So my mindset had already gone negative before the doctor even walked into the examination room. When he entered, we talked about why I was getting the physical, and the topic of Philmont came up. I learned that he had been on the medical staff at Philmont about ten years earlier,** and so he shared a lot of his Philmont knowledge with me. He told me that when he had been there, the medical staff were able to build some flexibility into the height and weight guidelines, allowing them to take into consideration recent weight loss or other factors. He encouraged me to remain positive and to continue to work, and led me to believe that I would likely be allowed to remain at Philmont even if I didn’t meet the published weight goal.***

**For 57 years, the University of Kansas School of Medicine has had its medical students (under the supervision of faculty) serve as medics at Philmont. My doctor had been one of those students a few years back. But what this means is that my new doctor had been in medical school only ten years ago. Since my previous doctor had been a few years older than I am, it was an adjustment switching to a much younger doctor.

***This conversation will figure into a future post, as well. I’ll just leave that cliffhanger here to tease you. 

Day -21: I continued to lose weight, at a steady, but unspectacular rate. I found myself daily doing the mental math to compare the amount of weight I still needed to lose with the number of days remaining before Philmont, and the rate at which I had been losing weight up to this date. At the time of my physical, I had been on a rate that would allow me to reach my target weight. However, the additional six pounds that I needed to lose after the physical, coupled with what seemed to be a slowing rate of weight loss put me on a path that would see me arriving at Philmont above the maximum weight for my (now lower) height.

So I made two key changes. First, I decided to stop tracking my exercise. I thought that one of the reasons that my weight loss seemed to be slowing down might be that I was using my exercise as a reason to eat more. Tracking the exercise in My Fitness Pal raised the total number of calories I could consume in a day, and I felt that I was increasing my calorie consumption as a result. My plan was to continue to exercise as much as usual (or even increase my exercise), but not give myself the caloric credit for doing so. The second change was to stop drinking diet soda, and to substitute water (for the most part). I’ve heard conflicting stories about the effect of diet soda on weight loss, but figured that making this change couldn’t hurt.****

****I gave up diet soda for Lent. During that six-week period, I lost ten pounds, which was actually a slower rate of weight loss than my I had before and after Lent. 

Day -1: Sunday, June 7 was the day we left Kansas City for Philmont. We were taking a 10:30 PM train from Kansas City to Raton, NM, so we were scheduled to meet at the train station at 9:00. One of the last things I did before leaving for the train station was to weigh myself. My weight was 6.2 pounds over my target (but only .2 pounds over what my target would have been when I thought I was 6 feet tall). I still had two days before the official weigh-in, so I thought I still had a chance to get at least close to my target weight. But that meant I would have to continue to be vigilant about my eating for the following two days.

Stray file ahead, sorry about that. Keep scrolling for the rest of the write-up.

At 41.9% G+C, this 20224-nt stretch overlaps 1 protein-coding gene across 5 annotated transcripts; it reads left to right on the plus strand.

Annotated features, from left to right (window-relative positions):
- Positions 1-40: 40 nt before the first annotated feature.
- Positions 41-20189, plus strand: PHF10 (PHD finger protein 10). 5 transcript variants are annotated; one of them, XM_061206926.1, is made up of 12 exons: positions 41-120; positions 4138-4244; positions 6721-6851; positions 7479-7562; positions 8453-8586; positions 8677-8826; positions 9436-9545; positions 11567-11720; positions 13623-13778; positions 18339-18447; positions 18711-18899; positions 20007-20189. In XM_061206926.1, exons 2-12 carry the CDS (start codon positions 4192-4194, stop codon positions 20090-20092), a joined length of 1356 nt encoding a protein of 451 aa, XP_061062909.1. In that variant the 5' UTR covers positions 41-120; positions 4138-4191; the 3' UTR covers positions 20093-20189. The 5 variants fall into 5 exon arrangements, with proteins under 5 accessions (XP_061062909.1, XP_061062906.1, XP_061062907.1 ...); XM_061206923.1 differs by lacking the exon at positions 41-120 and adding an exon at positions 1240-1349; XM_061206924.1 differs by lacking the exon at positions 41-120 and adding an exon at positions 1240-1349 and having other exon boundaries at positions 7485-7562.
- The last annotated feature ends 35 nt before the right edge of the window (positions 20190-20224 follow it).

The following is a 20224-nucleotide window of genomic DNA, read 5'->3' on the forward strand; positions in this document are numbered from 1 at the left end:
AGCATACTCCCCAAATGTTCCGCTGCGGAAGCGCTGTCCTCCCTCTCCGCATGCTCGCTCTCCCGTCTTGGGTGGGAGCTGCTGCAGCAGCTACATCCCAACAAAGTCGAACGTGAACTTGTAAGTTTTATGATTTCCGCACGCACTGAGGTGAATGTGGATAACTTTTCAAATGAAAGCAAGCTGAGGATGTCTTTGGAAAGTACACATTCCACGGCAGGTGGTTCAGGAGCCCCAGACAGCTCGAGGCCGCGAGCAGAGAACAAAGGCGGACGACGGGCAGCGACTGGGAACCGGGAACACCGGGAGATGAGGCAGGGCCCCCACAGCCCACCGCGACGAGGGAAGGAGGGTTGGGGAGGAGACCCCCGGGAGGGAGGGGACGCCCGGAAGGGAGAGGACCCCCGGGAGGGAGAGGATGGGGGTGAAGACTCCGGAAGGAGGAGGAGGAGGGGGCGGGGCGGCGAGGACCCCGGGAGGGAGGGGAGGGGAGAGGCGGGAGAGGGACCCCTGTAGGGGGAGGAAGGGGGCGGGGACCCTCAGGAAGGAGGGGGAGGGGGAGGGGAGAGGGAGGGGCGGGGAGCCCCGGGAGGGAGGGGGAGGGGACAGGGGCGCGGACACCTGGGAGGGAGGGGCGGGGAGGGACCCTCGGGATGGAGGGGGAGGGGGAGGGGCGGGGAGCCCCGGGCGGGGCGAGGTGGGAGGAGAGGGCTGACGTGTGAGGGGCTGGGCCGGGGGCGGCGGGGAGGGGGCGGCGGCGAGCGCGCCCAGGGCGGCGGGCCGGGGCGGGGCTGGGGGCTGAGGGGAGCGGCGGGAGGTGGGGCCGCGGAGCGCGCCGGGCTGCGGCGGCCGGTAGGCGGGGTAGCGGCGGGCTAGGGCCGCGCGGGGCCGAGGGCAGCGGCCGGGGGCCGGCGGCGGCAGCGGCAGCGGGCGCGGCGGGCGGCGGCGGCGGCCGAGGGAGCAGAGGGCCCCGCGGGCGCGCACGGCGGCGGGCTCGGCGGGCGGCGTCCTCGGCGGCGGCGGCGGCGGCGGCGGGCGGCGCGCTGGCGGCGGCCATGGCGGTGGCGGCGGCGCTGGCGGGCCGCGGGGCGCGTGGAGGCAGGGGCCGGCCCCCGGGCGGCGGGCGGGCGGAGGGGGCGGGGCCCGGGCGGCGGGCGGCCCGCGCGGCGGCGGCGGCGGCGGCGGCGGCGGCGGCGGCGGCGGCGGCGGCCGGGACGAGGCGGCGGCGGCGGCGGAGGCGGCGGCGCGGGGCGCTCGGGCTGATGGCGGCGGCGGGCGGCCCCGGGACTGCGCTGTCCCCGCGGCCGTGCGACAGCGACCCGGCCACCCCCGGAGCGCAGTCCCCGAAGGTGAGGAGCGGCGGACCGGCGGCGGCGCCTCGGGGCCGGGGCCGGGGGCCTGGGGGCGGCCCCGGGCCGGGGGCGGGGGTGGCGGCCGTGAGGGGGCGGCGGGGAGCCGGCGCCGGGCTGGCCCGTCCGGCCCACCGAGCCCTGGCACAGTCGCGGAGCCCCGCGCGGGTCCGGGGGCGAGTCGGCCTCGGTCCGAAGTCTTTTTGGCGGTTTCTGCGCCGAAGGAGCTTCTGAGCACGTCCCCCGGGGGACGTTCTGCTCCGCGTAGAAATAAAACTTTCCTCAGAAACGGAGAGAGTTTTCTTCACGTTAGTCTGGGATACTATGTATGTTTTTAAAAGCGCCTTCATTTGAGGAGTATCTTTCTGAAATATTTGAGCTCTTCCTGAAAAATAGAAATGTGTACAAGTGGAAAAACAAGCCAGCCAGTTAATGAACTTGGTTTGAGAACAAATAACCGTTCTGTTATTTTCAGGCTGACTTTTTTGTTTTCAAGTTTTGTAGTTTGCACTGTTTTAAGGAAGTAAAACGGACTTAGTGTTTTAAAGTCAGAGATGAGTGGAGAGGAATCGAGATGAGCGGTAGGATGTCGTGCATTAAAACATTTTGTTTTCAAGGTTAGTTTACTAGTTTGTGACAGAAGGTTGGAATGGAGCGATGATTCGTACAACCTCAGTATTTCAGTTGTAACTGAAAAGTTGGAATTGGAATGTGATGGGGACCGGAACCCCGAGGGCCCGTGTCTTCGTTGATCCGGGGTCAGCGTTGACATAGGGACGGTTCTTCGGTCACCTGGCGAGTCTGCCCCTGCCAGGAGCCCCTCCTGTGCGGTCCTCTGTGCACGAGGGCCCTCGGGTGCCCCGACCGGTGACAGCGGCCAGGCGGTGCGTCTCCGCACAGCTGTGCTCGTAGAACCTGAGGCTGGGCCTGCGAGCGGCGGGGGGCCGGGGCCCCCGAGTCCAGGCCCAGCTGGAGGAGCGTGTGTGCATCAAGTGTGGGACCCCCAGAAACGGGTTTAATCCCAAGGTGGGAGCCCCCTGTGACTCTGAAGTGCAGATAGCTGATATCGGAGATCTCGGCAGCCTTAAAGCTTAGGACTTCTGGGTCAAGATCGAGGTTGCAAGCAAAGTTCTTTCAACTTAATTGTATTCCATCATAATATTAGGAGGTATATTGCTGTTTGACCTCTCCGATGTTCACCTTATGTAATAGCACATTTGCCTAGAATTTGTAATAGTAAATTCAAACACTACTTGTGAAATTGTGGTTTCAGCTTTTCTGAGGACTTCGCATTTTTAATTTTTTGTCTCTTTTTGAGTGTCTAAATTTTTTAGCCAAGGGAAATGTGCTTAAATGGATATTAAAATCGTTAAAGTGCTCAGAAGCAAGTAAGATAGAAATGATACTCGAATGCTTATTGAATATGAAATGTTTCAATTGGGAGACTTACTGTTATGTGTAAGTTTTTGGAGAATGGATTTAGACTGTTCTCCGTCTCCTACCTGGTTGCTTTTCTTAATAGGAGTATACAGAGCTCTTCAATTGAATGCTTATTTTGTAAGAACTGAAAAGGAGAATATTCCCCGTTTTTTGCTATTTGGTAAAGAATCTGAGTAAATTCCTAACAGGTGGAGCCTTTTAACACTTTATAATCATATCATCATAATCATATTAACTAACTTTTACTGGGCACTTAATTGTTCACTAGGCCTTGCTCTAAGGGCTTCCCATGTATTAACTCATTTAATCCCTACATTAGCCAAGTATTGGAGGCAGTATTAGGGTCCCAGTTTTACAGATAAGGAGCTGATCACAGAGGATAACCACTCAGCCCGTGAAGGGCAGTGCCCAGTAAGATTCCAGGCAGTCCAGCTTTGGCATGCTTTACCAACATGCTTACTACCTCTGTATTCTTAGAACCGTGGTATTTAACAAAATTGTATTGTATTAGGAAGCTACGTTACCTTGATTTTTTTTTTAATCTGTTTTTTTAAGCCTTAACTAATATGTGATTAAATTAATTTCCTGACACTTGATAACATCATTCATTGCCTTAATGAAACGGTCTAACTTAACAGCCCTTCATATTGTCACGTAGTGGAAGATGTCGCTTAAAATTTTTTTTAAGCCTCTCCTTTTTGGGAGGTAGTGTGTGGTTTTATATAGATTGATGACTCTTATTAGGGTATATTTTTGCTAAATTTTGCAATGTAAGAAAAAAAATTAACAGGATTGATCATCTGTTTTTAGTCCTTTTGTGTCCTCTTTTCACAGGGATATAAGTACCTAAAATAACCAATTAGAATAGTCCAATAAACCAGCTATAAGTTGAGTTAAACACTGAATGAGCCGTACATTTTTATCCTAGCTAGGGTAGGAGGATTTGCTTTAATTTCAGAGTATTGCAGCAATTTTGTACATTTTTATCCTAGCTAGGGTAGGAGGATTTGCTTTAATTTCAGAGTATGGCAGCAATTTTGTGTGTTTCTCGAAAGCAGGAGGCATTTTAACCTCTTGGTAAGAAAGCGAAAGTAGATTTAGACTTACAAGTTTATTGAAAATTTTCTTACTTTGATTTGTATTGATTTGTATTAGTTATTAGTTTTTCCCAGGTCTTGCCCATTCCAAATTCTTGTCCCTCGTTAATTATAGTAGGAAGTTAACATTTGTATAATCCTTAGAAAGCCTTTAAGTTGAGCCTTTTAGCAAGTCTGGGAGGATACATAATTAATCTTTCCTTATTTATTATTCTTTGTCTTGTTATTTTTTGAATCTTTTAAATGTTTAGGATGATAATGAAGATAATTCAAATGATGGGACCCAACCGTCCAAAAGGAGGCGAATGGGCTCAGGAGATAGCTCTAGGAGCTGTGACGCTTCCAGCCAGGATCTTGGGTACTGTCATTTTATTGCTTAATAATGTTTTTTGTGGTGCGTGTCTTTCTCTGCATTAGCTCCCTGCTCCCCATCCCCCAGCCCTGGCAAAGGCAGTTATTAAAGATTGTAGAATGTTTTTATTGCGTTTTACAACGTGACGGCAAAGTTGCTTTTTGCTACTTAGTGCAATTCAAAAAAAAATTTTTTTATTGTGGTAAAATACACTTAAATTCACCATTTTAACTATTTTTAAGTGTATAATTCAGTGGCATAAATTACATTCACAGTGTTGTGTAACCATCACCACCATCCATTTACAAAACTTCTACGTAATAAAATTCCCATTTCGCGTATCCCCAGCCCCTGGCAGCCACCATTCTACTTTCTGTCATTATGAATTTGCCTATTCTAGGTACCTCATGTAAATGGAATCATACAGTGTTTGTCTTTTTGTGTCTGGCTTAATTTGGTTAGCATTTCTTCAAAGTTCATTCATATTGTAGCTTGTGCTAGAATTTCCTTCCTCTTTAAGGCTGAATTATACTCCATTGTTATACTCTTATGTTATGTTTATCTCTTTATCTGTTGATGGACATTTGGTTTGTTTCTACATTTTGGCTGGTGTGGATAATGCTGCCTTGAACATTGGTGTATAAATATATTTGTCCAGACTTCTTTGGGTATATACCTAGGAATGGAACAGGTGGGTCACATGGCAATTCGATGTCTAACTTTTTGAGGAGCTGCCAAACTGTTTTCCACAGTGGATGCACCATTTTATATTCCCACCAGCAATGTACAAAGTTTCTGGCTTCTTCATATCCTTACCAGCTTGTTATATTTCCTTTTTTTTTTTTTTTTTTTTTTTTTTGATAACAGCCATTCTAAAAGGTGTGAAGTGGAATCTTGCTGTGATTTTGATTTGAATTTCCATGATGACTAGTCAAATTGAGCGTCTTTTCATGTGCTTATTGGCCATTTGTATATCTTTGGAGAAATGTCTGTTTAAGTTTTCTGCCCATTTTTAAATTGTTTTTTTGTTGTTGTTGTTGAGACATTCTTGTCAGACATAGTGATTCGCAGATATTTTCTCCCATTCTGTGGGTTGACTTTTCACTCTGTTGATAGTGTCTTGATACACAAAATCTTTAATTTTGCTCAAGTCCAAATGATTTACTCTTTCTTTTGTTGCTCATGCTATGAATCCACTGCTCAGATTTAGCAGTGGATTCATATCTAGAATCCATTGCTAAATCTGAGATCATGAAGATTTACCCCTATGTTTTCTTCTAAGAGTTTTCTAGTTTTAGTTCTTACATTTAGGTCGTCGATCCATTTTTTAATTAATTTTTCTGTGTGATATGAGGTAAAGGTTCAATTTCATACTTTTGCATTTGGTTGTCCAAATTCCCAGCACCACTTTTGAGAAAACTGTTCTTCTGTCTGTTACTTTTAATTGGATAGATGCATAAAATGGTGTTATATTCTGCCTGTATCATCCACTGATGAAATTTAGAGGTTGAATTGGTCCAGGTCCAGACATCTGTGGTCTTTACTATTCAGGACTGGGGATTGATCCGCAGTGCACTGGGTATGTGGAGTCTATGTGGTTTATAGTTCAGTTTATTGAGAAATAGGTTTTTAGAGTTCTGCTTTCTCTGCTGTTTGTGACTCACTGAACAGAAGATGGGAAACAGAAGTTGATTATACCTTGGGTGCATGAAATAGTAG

Day 1: Philmont is considered to be a 12-day experience, but only ten days are spent in “the back country.” Day 1 and Day 12 are spent entirely at base camp. Our health check, when the final weigh-in would occur, was scheduled for the afternoon of Day 1. Between our departure from Kansas City, I had breakfast on the train, lunch at McDonald’s in Raton, and three meals in the mess hall at base camp. Of these meals, the ones in the mess hall were the toughest, because Philmont provides high calorie meals (and plenty of food). I passed up some appetizing items and ate small amounts of other things, hoping to make enough progress to at least be close to the target weight.

Our crew, on the morning of Day 1, about six hours before the weigh-in. You can almost see the nerves in my facial expression.

Our crew, on the morning of Day 1, about six hours before the weigh-in. You can almost see the nerves in my facial expression.

As the time for health check came closer, I was feeling a strange and contradictory mixture of nerves and confidence. The logical side of me thought it was unlikely that I would lose six pounds in two days, but my gut (which, let’s face it, is much bigger than my logical side) was telling me everything would be alright. Finally, it was time for my health check. The health check consisted of a review of my medical form, complete with questions about my medical history, follow-ups to items listed on the form, and–since my weight listed on the form was over the maximum allowed for my height–a re-check of my weight.